After months of work and meeting several time-sensitive deadlines, the Alaska marijuana licensing train jumped the track. A statutory deadline to begin accepting license applications was blown on Feb. 24. The whole derailment is now a bureaucratic tangle.
The Alcohol and Marijuana Control Office held up dozens of applications as “incomplete” because the State had no national criminal background records on the applicants. While the FBI background check may be a good idea, there was no statutory requirement.
The national check was removed from regulations by the Department of Law because the Alcohol and Marijuana Control Board lacked legislative authority to request them from the FBI.
Now that the legislation (SB165) requiring background checks has passed, the governor must sign it. He has a couple of weeks left to so so.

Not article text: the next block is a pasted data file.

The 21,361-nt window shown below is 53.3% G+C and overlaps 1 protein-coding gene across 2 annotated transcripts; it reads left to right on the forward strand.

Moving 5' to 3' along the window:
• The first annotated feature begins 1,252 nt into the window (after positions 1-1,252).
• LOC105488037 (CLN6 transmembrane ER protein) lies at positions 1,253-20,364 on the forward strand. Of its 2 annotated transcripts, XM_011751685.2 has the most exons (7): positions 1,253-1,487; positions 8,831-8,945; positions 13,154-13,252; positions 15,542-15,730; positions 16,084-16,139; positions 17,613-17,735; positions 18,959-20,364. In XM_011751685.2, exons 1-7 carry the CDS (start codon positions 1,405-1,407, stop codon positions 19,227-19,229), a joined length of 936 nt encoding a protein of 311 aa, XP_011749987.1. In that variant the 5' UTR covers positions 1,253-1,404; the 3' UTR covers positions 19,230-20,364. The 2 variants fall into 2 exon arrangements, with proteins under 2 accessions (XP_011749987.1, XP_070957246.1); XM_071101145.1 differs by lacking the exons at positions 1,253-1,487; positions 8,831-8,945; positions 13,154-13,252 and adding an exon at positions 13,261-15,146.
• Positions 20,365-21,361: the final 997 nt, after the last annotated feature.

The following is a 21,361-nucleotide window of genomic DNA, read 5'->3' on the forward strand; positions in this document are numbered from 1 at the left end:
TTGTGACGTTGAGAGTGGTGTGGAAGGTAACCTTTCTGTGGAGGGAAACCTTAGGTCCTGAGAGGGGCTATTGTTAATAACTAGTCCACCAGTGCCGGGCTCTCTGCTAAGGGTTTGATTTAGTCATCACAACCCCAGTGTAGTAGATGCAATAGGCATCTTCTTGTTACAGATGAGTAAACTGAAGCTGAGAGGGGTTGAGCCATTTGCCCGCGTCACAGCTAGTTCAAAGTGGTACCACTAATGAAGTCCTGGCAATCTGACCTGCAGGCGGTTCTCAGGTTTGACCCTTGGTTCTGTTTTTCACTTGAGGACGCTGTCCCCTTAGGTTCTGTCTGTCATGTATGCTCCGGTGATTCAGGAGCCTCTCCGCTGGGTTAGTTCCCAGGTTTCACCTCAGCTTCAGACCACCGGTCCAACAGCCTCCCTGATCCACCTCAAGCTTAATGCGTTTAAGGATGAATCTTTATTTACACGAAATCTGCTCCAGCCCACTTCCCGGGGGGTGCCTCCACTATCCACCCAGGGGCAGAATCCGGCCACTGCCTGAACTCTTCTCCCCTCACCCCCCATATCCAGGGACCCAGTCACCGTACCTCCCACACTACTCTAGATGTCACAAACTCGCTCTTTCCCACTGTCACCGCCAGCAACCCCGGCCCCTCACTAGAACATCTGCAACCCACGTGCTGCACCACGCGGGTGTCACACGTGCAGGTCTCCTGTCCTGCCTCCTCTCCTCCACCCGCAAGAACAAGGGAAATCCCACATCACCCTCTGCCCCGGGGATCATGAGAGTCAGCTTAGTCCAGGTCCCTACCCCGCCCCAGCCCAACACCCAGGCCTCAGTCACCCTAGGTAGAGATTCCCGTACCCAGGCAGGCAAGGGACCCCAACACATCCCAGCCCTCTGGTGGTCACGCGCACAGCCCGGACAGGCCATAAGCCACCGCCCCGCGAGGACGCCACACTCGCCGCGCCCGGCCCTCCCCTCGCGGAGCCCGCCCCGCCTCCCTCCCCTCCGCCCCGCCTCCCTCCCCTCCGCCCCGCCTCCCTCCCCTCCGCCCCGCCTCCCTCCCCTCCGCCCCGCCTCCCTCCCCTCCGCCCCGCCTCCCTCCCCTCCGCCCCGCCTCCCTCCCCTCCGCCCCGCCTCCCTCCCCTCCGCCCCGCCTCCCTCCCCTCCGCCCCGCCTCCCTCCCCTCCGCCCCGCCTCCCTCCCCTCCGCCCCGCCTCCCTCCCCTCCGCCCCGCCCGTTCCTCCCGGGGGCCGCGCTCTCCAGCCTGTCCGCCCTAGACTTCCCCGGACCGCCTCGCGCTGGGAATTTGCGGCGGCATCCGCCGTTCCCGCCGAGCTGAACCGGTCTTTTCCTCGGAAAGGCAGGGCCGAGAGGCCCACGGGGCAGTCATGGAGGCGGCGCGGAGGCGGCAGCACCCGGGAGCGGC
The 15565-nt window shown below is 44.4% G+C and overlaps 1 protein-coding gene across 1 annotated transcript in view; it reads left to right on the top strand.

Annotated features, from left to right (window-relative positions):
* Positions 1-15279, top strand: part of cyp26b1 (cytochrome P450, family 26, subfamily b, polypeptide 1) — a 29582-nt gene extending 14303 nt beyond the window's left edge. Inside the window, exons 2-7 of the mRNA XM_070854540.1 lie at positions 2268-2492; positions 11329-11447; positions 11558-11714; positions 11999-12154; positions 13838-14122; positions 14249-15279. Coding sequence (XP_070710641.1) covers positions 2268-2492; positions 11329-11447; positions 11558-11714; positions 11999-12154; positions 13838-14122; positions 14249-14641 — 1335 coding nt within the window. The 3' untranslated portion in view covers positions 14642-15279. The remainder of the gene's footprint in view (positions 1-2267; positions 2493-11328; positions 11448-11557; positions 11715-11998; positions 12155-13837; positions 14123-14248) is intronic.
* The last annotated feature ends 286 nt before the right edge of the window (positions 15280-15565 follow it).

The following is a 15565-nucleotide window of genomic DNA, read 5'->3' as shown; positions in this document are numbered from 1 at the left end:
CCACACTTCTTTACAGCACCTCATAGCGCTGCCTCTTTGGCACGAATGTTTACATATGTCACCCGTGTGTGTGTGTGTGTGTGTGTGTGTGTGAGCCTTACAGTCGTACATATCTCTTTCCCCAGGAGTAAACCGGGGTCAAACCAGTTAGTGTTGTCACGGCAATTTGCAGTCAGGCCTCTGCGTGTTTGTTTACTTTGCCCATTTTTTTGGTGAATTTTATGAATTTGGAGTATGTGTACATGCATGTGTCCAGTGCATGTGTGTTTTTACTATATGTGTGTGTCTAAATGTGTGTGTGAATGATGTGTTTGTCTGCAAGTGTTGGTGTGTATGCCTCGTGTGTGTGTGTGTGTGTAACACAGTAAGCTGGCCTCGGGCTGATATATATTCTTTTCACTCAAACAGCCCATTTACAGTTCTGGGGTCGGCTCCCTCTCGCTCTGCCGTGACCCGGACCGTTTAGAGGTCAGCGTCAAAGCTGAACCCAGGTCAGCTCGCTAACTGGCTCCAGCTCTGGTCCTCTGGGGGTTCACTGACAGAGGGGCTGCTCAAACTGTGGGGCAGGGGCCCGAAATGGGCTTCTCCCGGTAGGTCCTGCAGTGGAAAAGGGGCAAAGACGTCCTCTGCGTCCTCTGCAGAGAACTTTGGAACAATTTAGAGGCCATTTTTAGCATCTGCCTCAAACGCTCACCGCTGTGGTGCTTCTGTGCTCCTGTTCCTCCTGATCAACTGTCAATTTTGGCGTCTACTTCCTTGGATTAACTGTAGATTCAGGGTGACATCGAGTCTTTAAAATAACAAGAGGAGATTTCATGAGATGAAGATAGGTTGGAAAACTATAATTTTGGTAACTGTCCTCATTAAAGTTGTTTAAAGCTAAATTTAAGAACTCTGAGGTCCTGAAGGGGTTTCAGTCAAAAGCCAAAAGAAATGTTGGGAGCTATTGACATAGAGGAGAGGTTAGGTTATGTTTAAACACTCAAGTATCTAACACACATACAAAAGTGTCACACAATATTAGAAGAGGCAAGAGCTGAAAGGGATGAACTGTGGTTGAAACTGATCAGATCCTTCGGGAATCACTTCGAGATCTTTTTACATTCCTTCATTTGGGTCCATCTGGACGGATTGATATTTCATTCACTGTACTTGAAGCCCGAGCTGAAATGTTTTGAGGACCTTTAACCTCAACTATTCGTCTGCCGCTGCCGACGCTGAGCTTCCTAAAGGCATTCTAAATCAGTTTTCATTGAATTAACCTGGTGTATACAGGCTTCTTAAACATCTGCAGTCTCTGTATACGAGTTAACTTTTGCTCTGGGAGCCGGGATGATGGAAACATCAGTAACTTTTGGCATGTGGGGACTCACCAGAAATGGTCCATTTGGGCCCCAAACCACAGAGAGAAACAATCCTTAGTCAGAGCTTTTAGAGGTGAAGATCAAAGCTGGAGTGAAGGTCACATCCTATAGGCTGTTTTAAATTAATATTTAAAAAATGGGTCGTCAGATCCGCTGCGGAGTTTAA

But still, the statutory obligation to issue a license within 90 days of receiving an application is up in smoke. And no pot purveyor applications have been forwarded to local governments so they could begin their own 60-day review.
At its April 27 meeting, the Marijuana Control Board addressed the problem. Board Chair Bruce Schulte noted their schedule was now “blown” and they need to get it back on track.
By our estimation, the state is two months behind schedule. The board voted 4-1 to direct the director to expedite the qualifying applications and move the background checks to the last step in the application process.
Late summer, about the time the last cruise ship turns its tail on Alaska, is about the earliest Alaskans can expect the first pot applications to make it through approvals.